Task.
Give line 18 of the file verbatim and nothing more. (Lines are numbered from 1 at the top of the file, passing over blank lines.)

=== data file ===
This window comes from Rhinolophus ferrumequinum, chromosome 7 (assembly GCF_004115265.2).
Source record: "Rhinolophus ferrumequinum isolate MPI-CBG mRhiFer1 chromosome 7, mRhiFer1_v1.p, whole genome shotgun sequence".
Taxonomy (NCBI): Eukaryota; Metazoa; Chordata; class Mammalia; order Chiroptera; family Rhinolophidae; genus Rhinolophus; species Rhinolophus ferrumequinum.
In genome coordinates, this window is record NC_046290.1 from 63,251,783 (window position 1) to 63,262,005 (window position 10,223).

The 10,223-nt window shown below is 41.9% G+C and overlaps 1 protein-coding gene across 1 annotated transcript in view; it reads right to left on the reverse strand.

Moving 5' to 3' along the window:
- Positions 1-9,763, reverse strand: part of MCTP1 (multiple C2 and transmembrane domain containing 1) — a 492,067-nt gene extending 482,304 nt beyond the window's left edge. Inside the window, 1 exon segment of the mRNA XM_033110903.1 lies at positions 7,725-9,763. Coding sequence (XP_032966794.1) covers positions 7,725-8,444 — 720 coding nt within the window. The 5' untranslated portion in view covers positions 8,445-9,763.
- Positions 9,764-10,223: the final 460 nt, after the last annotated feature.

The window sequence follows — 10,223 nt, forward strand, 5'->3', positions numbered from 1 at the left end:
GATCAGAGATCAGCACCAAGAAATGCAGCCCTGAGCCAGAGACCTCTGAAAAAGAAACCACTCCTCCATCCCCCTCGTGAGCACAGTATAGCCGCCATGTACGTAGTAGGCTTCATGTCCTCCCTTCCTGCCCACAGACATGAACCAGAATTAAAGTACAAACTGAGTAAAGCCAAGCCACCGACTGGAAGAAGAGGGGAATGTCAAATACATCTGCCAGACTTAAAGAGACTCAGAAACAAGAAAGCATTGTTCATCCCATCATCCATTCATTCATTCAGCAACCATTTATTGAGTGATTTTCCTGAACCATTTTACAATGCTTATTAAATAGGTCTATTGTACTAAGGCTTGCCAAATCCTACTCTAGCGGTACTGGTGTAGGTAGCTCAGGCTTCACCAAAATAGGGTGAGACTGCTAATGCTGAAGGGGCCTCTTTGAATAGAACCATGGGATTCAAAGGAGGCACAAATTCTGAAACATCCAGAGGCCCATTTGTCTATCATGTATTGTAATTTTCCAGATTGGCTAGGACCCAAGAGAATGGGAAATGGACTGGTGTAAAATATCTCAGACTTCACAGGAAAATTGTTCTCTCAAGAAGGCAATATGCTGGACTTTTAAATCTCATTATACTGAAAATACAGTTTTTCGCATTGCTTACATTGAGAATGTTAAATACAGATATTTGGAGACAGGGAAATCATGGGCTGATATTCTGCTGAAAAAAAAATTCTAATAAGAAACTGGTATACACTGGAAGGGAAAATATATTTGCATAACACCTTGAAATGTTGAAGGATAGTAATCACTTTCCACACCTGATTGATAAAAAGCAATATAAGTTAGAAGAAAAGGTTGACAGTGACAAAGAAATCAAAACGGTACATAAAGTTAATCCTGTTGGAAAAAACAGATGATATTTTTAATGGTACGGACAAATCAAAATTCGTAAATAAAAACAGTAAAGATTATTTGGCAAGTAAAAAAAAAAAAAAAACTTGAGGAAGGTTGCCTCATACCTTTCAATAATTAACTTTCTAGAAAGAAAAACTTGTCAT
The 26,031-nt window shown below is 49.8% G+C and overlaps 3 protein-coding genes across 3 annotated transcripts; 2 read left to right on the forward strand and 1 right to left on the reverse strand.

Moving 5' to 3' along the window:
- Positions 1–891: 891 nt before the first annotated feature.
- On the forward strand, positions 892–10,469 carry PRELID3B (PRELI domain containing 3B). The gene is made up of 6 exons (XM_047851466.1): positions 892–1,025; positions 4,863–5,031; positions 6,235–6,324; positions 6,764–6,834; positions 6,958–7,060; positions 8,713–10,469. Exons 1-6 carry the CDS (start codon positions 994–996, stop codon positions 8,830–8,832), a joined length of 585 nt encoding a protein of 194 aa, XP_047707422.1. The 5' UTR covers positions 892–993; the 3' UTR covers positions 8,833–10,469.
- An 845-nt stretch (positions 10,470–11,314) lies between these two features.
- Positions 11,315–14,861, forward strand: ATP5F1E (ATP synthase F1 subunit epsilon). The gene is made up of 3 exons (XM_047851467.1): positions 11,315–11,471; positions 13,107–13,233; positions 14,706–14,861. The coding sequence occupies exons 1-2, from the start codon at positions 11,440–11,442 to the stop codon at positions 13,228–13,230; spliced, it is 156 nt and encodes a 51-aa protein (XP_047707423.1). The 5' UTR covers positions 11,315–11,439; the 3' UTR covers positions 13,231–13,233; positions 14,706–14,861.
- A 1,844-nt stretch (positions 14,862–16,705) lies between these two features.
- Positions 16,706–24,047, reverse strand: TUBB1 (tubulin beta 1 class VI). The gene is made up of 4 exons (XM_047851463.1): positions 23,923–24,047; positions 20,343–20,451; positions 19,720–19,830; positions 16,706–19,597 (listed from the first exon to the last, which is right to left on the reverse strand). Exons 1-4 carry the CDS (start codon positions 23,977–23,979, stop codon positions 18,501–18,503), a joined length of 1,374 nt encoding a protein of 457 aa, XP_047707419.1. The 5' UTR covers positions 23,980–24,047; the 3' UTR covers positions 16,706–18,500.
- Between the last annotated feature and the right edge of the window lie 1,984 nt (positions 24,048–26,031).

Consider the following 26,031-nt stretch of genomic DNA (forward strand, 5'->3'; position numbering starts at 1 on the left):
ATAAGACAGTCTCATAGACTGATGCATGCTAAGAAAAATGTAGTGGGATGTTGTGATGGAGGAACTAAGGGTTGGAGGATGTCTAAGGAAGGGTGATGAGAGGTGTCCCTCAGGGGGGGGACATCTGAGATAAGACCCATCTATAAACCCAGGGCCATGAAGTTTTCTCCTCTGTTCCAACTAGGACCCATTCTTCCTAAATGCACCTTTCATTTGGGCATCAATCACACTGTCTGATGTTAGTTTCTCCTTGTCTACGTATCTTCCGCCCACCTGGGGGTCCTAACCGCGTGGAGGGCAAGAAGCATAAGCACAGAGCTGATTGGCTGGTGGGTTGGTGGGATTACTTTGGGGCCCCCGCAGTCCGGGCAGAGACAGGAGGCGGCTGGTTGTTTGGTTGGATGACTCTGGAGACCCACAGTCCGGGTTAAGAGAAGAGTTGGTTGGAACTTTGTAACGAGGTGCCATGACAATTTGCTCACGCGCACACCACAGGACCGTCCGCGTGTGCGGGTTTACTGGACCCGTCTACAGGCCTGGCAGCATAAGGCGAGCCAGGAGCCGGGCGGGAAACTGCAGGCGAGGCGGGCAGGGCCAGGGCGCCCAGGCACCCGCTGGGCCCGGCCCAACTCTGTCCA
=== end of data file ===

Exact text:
- Positions 16,706–24,047, reverse strand: TUBB1 (tubulin beta 1 class VI). The gene is made up of 4 exons (XM_047851463.1): positions 23,923–24,047; positions 20,343–20,451; positions 19,720–19,830; positions 16,706–19,597 (listed from the first exon to the last, which is right to left on the reverse strand). Exons 1-4 carry the CDS (start codon positions 23,977–23,979, stop codon positions 18,501–18,503), a joined length of 1,374 nt encoding a protein of 457 aa, XP_047707419.1. The 5' UTR covers positions 23,980–24,047; the 3' UTR covers positions 16,706–18,500.